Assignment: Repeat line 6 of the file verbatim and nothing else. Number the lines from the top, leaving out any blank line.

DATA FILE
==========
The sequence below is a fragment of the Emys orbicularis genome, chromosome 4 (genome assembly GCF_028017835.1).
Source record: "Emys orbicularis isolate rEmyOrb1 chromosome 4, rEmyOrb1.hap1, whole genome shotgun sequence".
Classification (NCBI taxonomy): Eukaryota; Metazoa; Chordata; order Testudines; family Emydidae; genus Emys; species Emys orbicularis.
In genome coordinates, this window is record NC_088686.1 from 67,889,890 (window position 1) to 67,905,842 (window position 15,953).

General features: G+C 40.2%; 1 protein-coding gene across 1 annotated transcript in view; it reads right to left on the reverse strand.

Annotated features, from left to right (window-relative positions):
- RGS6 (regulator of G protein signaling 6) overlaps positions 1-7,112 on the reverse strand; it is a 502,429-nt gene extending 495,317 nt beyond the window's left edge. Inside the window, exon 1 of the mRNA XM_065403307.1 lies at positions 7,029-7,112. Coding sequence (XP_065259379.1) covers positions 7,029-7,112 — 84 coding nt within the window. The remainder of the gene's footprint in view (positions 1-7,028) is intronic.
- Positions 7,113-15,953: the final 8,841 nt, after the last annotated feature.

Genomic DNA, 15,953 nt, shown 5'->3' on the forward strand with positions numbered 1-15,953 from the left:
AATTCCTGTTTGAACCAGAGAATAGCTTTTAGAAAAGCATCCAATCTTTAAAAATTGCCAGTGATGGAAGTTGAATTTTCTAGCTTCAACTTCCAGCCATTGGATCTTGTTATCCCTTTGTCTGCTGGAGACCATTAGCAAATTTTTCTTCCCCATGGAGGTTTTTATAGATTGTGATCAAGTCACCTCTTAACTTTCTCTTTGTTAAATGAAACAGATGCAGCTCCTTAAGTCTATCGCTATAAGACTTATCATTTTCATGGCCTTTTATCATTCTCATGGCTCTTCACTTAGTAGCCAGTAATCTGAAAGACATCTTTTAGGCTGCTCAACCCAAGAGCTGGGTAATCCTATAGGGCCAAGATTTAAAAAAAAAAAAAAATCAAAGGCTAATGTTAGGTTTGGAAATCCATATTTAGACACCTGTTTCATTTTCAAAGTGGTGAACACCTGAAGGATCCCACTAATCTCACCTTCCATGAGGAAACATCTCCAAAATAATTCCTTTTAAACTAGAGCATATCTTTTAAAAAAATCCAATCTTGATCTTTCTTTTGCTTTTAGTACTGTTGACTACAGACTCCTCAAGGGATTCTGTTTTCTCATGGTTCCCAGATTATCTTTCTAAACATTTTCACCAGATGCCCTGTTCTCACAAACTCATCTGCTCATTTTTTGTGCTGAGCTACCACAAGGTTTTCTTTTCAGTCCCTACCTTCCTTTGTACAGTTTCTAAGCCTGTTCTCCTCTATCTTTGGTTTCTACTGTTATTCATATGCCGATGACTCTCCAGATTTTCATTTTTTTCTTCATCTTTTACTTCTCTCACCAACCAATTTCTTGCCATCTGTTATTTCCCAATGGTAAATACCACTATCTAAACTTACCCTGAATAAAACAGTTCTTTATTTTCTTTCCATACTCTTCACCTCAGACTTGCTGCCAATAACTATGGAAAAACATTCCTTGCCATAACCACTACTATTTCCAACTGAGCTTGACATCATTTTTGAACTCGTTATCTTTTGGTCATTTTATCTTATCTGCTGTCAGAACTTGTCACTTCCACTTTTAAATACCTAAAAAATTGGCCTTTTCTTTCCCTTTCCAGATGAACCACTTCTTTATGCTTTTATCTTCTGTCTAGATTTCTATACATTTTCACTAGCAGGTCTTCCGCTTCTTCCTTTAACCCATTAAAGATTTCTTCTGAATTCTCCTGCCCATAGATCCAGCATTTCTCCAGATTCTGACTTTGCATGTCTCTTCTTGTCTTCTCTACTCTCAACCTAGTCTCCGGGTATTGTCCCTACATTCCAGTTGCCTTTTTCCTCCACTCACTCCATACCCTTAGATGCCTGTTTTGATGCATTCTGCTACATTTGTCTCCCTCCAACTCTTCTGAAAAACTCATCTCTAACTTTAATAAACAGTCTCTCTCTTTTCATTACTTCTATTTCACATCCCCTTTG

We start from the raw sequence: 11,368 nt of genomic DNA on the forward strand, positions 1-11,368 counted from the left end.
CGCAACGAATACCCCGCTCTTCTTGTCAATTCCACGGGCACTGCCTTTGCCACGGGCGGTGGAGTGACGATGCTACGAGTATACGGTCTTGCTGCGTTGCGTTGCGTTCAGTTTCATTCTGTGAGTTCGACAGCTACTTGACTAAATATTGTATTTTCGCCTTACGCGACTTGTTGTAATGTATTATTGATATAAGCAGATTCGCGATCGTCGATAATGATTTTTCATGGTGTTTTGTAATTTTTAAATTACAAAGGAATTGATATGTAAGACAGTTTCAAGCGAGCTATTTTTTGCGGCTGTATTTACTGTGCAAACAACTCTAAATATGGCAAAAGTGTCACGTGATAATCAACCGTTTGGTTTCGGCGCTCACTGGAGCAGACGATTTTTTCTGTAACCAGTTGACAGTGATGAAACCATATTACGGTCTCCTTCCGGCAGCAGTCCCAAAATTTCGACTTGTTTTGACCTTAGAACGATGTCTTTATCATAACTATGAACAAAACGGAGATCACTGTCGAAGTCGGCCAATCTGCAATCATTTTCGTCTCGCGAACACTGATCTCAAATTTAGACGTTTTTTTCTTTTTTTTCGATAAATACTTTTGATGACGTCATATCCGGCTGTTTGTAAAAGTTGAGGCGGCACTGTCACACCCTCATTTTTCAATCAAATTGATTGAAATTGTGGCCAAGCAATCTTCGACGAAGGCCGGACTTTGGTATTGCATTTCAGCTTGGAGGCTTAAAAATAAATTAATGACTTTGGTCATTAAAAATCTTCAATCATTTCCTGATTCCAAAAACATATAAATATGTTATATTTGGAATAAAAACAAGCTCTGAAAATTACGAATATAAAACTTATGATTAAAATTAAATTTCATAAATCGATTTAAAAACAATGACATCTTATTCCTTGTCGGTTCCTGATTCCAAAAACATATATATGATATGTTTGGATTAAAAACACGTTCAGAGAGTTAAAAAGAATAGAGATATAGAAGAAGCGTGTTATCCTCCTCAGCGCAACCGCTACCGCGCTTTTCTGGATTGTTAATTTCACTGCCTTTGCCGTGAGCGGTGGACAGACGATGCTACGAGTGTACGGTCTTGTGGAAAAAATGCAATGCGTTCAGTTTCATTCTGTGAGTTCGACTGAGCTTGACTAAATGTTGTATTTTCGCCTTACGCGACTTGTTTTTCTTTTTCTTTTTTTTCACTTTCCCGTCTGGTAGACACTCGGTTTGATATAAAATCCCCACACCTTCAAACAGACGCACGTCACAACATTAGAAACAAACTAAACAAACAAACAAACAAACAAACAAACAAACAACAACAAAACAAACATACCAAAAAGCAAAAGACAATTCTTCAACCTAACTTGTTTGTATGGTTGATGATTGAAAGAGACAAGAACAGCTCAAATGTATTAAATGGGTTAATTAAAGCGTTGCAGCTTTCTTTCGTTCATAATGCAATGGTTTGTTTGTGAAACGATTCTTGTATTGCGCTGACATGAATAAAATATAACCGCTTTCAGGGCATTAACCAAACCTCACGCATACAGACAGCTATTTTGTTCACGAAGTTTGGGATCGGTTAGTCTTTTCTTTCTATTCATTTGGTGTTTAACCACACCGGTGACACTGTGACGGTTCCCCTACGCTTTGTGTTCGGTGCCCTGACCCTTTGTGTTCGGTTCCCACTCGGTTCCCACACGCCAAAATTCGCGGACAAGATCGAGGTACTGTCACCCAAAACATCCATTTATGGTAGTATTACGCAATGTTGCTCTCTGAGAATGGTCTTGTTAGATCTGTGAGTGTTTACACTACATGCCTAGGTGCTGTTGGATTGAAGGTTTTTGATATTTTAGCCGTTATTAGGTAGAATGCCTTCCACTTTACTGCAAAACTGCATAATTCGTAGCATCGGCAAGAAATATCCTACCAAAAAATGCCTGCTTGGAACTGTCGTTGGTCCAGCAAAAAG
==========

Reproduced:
Annotated features, from left to right (window-relative positions):